آزمایش محدودیت های انعطاف پذیری شناختی در افراد مسن: برنامه ای برای کنترل توجه
|کد مقاله||سال انتشار||مقاله انگلیسی||ترجمه فارسی||تعداد کلمات|
|38650||2006||18 صفحه PDF||سفارش دهید||8624 کلمه|
Publisher : Elsevier - Science Direct (الزویر - ساینس دایرکت)
Journal : Acta Psychologica, Volume 123, Issue 3, November 2006, Pages 261–278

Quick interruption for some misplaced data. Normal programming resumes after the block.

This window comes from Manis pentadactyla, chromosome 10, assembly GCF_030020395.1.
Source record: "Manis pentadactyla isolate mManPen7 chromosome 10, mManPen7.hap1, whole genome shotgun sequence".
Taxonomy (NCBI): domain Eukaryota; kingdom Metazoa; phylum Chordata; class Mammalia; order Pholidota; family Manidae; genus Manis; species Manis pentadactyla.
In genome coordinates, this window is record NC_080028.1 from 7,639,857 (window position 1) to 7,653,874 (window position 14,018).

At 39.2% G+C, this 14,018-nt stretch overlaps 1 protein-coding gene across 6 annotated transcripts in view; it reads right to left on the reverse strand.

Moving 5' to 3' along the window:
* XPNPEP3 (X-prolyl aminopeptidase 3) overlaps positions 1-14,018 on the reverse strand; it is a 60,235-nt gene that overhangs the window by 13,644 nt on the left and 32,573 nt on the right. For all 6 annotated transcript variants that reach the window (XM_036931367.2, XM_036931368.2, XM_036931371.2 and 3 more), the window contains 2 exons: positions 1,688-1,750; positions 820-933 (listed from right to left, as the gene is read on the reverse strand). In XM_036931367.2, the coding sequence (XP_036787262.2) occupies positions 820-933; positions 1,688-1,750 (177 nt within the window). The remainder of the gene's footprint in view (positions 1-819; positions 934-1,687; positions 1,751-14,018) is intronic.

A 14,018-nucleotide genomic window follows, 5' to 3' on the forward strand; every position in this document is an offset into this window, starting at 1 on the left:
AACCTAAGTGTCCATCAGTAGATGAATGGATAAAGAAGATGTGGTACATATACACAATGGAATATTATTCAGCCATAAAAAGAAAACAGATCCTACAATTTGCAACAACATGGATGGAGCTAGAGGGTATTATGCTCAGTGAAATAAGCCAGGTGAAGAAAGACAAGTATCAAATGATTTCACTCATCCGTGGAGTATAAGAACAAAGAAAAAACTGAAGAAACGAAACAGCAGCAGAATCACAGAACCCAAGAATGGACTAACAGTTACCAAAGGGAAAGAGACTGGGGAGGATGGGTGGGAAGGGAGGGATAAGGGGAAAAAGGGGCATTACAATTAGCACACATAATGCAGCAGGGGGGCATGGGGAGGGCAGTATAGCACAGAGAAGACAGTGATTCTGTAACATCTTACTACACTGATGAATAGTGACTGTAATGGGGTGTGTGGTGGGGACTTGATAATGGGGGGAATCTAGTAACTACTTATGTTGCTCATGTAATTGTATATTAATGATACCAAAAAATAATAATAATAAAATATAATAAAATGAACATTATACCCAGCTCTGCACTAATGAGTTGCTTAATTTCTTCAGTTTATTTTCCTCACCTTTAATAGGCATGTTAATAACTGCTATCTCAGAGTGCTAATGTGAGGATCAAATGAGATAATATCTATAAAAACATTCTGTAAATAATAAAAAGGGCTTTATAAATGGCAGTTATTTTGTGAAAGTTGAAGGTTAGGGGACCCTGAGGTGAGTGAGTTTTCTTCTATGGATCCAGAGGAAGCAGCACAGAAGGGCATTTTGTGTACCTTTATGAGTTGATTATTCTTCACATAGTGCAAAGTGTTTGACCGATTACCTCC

Abstract Laboratory based training studies suggest that older adults can benefit from training in tasks that tap control aspects of attention. This was further explored in the present study in which older and younger adults completed an adaptive and individualized dual-task training program. The testing-the-limits approach was used [Lindenberger, U., & Baltes, P. B. (1995). Testing-the-limits and experimental simulation: Two methods to explicate the role of learning in development. Human Development, 38, 349–360.] in order to gain insight into how attentional control can be improved in older adults. Results indicated substantial improvement in overlapping task performance in both younger and older participants suggesting the availability of cognitive plasticity in both age groups. Improvement was equivalent among age groups in response speed and performance variability but larger in response accuracy for older adults. The results suggest that time-sharing skills can be substantially improved in older adults.